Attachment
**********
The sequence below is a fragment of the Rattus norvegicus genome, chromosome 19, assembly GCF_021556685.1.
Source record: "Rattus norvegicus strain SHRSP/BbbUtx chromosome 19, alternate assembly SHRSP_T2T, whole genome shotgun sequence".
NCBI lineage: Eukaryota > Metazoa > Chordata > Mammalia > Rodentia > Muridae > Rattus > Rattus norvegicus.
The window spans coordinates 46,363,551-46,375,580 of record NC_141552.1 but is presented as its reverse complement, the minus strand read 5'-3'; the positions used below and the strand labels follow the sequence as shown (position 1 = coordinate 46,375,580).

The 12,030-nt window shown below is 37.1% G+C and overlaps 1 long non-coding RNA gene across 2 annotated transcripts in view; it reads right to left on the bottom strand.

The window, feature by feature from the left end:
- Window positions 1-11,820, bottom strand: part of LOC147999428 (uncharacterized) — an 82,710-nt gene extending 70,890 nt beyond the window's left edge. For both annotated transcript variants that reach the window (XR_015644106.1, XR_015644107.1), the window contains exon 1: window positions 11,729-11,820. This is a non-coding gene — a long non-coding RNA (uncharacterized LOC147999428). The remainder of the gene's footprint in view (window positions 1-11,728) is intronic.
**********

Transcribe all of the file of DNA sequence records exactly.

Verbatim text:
The sequence below is a fragment of the Rattus norvegicus genome, chromosome 19, assembly GCF_021556685.1.
Source record: "Rattus norvegicus strain SHRSP/BbbUtx chromosome 19, alternate assembly SHRSP_T2T, whole genome shotgun sequence".
NCBI lineage: Eukaryota > Metazoa > Chordata > Mammalia > Rodentia > Muridae > Rattus > Rattus norvegicus.
The window spans coordinates 46,363,551-46,375,580 of record NC_141552.1 but is presented as its reverse complement, the minus strand read 5'-3'; the positions used below and the strand labels follow the sequence as shown (position 1 = coordinate 46,375,580).

The 12,030-nt window shown below is 37.1% G+C and overlaps 1 long non-coding RNA gene across 2 annotated transcripts in view; it reads right to left on the bottom strand.

The window, feature by feature from the left end:
- Window positions 1-11,820, bottom strand: part of LOC147999428 (uncharacterized) — an 82,710-nt gene extending 70,890 nt beyond the window's left edge. For both annotated transcript variants that reach the window (XR_015644106.1, XR_015644107.1), the window contains exon 1: window positions 11,729-11,820. This is a non-coding gene — a long non-coding RNA (uncharacterized LOC147999428). The remainder of the gene's footprint in view (window positions 1-11,728) is intronic.